The significance of Sarah Baartman

Sarah Baartman is an international icon, synonymous with the commitment to democracy by the South African Government. Baartman, of Khoikhoi descent, was born in 1789 and raised within the Gamtoos Valley in the Sarah Baartman District Municipality and was laid to rest in Hankey along the banks of the Gamtoos River on 9 August 2002.

She became orphaned when her family was attacked in a commando raid and was subsequently taken to Cape Town as a slave. At the age of 20, in 1810, William Dunlop, a British ship’s doctor, took her to London. There she was put on display as a human novelty, due to the fascination of the Europeans with her body shape. Her inhumane treatment was exposed and a court case was brought in her defence by the African Association, an anti-slavery group in London.

When she could no longer be displayed in London, she was sold to an animal trainer in France, who also used her as if she were a circus animal. She died of a respiratory illness in Paris in 1815, after which her body was dissected by a scientist named George Cuvier, Napoleon’s surgeon-general. A body cast was made of her corpse and her body parts were put on display until 1974.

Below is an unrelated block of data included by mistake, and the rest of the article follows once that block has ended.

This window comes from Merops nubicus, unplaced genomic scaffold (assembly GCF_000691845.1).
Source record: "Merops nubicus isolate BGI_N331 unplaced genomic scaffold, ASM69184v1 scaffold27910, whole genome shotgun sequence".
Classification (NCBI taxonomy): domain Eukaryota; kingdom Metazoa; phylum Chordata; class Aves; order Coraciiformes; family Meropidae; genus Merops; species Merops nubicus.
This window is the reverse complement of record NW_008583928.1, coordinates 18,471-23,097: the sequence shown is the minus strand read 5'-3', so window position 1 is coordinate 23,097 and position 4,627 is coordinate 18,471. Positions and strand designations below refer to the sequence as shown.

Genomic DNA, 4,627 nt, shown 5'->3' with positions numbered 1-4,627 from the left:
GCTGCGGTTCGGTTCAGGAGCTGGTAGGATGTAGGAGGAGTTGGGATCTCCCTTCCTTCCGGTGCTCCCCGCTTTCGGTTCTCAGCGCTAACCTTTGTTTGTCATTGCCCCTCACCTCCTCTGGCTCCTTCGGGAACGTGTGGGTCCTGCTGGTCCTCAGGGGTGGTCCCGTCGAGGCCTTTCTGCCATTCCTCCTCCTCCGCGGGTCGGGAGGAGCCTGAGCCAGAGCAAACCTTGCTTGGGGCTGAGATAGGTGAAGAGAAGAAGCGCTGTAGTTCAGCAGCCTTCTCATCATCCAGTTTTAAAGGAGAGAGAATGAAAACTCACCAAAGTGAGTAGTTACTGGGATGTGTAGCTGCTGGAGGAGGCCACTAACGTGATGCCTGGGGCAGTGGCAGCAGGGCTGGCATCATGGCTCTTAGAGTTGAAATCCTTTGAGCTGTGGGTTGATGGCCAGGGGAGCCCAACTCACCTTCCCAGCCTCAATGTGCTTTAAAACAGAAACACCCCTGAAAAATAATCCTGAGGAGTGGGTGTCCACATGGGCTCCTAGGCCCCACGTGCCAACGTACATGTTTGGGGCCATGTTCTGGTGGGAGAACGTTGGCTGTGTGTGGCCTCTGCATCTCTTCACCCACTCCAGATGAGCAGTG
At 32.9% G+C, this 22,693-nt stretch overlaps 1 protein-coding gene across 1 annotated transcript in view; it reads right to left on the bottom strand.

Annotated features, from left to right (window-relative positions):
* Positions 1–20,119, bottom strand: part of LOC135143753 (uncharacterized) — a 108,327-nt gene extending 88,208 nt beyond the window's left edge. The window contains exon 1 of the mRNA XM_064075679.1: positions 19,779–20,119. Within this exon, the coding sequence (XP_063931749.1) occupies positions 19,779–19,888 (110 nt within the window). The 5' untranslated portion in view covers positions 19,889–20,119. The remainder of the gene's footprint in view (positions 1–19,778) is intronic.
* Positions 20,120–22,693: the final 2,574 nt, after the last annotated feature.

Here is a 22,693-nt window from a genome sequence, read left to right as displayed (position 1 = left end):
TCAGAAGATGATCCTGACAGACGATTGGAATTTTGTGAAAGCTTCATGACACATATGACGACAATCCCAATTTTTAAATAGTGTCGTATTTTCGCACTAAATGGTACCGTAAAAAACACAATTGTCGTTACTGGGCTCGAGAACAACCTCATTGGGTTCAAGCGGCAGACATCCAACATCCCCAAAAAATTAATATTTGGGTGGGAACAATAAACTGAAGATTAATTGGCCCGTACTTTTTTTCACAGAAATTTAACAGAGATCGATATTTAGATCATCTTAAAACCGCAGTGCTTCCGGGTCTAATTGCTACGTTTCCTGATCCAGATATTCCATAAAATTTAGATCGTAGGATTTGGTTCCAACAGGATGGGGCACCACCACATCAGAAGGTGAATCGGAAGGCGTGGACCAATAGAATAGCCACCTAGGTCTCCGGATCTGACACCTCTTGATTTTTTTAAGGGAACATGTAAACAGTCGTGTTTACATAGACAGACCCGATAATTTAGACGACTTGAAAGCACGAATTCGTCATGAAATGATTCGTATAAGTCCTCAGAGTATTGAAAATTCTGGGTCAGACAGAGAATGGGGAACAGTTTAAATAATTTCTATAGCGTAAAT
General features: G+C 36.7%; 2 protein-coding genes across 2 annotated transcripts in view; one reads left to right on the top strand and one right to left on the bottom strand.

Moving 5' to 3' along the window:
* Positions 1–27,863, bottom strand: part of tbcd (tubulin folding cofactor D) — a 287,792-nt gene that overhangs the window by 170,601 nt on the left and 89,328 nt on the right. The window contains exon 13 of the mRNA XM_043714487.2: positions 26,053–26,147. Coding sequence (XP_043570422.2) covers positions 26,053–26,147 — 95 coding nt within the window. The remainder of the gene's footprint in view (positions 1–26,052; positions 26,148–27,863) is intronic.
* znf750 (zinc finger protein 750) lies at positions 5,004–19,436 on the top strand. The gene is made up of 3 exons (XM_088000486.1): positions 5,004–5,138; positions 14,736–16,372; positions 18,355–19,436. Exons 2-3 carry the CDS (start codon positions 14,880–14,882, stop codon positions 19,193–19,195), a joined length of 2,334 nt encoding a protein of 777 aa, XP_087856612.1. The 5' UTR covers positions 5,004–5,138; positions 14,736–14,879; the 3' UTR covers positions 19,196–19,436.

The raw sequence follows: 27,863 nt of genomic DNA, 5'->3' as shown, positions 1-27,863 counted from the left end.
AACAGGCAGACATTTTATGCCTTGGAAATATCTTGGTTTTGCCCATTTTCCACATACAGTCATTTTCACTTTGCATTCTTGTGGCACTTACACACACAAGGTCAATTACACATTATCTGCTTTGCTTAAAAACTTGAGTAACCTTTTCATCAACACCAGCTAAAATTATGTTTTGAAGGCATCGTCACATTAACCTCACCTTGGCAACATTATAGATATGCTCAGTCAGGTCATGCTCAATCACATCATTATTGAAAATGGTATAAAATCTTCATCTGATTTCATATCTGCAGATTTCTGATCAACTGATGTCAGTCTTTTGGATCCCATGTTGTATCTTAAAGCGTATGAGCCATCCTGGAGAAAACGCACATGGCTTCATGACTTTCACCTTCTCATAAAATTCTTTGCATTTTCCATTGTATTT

In 1994, President Nelson Mandela appealed to the French Government for the return of the remains of Sarah Baartman from the Musee de l’Homme in Paris. It was only in 2002 that the French Government finally agreed.

On 22 August 2002, the former president, Thabo Mbeki, declared the grave of Sarah Baartman a national heritage site.